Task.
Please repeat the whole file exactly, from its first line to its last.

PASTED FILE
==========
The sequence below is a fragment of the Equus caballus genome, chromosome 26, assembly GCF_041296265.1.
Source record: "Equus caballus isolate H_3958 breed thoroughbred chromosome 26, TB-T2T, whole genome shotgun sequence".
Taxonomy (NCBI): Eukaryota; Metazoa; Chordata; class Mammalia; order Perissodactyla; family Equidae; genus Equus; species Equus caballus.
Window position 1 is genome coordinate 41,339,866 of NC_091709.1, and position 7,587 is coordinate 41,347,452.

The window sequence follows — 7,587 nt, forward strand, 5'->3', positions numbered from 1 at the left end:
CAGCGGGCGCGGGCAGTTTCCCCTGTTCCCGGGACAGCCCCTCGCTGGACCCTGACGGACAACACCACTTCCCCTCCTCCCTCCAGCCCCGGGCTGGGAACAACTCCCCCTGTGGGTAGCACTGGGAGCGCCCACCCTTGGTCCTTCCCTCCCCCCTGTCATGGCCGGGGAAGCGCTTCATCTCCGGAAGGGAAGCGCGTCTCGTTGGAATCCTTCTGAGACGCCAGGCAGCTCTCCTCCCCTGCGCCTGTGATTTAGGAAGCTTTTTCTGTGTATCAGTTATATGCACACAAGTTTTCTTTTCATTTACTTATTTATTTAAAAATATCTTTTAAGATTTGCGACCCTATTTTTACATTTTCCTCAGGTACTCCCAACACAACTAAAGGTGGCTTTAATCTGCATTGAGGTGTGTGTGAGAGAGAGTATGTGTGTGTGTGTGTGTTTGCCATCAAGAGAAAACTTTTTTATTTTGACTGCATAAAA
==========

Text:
The sequence below is a fragment of the Equus caballus genome, chromosome 26, assembly GCF_041296265.1.
Source record: "Equus caballus isolate H_3958 breed thoroughbred chromosome 26, TB-T2T, whole genome shotgun sequence".
Taxonomy (NCBI): Eukaryota; Metazoa; Chordata; class Mammalia; order Perissodactyla; family Equidae; genus Equus; species Equus caballus.
Window position 1 is genome coordinate 41,339,866 of NC_091709.1, and position 7,587 is coordinate 41,347,452.

The window sequence follows — 7,587 nt, forward strand, 5'->3', positions numbered from 1 at the left end:
CAGCGGGCGCGGGCAGTTTCCCCTGTTCCCGGGACAGCCCCTCGCTGGACCCTGACGGACAACACCACTTCCCCTCCTCCCTCCAGCCCCGGGCTGGGAACAACTCCCCCTGTGGGTAGCACTGGGAGCGCCCACCCTTGGTCCTTCCCTCCCCCCTGTCATGGCCGGGGAAGCGCTTCATCTCCGGAAGGGAAGCGCGTCTCGTTGGAATCCTTCTGAGACGCCAGGCAGCTCTCCTCCCCTGCGCCTGTGATTTAGGAAGCTTTTTCTGTGTATCAGTTATATGCACACAAGTTTTCTTTTCATTTACTTATTTATTTAAAAATATCTTTTAAGATTTGCGACCCTATTTTTACATTTTCCTCAGGTACTCCCAACACAACTAAAGGTGGCTTTAATCTGCATTGAGGTGTGTGTGAGAGAGAGTATGTGTGTGTGTGTGTGTTTGCCATCAAGAGAAAACTTTTTTATTTTGACTGCATAAAA